It would pay for soccer to end parasitic relationship with gambling companies?

By Jonathan White Source:Global Times Published: 2017/9/21 22:53:39

Paddy Power should hang their head in shame this week and think twice before they decide to try another hilarious offer on their next gambling market after giving odds of 66/1 for ex-Aston Villa and England center half Ugo Ehiogu ­replacing Harry Redknapp in the Birmingham City hot seat. Ehiogu died in April aged 44 and people have been righty up in arms in response to what the company called a "genuine error" in its apology. 

While Ehiogu's name was only up for "five minutes," as they said, that's not the point. There is a culture where putting an ex-Villa center back alongside Black Sabbath frontman and reality star Ozzy Osbourne is somehow deemed OK. It's not, it's an example of the try-hard ­laddish dumbing down that has suffocated the modern game, and means that we can't watch a live broadcast without being two-footed tackled by the bookmaker and their banter-tastic adverts. It's deplorable. 

Think about it. Bookies are responsible for the idea of the managerial sack race existing; they are the reason we all know the "Roly-poly Goalie" and that even the mascot Grand National has seen a betting scandal. Worse still, it's ruining soccer players' lives, on and off the pitch. 

Soccer players, many of whom are men of means, have lost a fortune on gambling, and the traditional card school on the team coach has been replaced by Internet access, ease of use, perpetual downtime and bookies happy to extend a line of credit alongside odds on anything and everything. At the fat end of the wedge, earlier this year one unnamed international midfielder who plays in the Premier League was reported in Scotland's Daily Record to have lost 15 million pounds ($20 million) in gambling.  

Despite his solitary cap for England it wasn't Joey Barton but the midfielder was essentially forced into early retirement last season - and not in the good way - when he was on the wrong end of an FA ban for breaching betting rules. He got 18 months for his actions - to be clear, he was not accused of anything as serious as match-fixing - which he accepted but not without a 1,500-word parting shot in response, in which he pointed out the "hypocrisy" of the FA banning him with one hand while taking money from bookmakers Ladbrokes with the other.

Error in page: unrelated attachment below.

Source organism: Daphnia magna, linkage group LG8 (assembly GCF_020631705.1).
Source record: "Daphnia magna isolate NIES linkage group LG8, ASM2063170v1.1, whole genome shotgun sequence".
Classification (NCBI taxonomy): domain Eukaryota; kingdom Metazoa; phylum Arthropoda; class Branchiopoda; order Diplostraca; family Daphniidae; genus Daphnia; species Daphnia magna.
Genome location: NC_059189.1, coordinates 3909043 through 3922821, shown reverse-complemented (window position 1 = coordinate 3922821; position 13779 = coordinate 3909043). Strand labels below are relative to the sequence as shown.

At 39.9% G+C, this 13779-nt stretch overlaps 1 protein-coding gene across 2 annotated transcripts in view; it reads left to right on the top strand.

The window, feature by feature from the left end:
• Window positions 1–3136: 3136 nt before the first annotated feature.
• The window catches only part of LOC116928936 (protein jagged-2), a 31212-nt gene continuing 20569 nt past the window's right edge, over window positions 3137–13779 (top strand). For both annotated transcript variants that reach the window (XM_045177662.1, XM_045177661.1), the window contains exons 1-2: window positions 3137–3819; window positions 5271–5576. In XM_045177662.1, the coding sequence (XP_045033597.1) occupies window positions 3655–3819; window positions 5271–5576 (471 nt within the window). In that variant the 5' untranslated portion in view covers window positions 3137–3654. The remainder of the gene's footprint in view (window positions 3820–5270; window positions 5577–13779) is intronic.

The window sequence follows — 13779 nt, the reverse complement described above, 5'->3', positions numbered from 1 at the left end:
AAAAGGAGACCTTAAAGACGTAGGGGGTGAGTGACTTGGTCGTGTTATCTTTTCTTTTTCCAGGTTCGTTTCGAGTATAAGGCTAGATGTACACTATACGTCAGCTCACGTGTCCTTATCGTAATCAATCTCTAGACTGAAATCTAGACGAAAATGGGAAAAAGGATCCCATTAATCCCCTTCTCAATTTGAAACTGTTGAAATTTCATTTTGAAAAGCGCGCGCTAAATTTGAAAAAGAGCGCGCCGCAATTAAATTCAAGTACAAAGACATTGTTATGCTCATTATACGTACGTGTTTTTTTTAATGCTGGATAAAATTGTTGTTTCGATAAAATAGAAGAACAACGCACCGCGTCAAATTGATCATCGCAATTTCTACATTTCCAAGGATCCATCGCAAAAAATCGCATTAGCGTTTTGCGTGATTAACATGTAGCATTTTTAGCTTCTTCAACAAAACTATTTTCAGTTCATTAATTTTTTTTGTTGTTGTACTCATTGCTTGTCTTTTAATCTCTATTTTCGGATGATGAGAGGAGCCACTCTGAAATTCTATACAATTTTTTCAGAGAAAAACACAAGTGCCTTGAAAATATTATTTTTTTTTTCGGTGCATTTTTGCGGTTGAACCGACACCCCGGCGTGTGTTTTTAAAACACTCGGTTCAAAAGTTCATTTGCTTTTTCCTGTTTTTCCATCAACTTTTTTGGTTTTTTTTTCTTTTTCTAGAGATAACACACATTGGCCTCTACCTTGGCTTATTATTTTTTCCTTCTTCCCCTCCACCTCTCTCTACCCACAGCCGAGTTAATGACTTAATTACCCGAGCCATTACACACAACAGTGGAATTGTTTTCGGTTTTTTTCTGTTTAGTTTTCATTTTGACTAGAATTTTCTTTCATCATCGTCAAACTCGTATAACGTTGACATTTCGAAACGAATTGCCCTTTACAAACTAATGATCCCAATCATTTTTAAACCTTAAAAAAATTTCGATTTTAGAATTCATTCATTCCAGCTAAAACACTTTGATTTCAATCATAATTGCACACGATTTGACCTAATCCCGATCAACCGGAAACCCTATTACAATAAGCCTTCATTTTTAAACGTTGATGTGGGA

Barton said that the FA ought to look "at its own dependence on the gambling companies, their role in football and in sports broadcasting." He was right on all three counts. The FA has since ended its deal with Ladbrokes but the game's uneasy symbiosis with the betting companies continues apace. Barton's team, Burnley, were sponsored by a gambling company at the time of his ban in April, just as they are now. The Clarets are one of nine clubs in this season's Premier League to be sponsored by a betting provider - that's 45 percent, the odds of which cannot be put down to coincidence, especially since the first such Premier League shirt sponsor was only in 2002.  

No one is saying that soccer needs to ban gambling but put an end to the advertising. There are enough companies who want the space on the shirts, the billboards and the stadium that bookmakers are no longer needed to provide the cash the game needs. We are all adults - and if we are not then we should not be gambling anyway, after all - so we know that there are options galore in what is an incredibly cutthroat and competitive market. Sadly, the odds on that ban are longer than Ozzy Osbourne guiding Birmingham City to the Premier League title.

The author is a Shanghai-based freelance writer.


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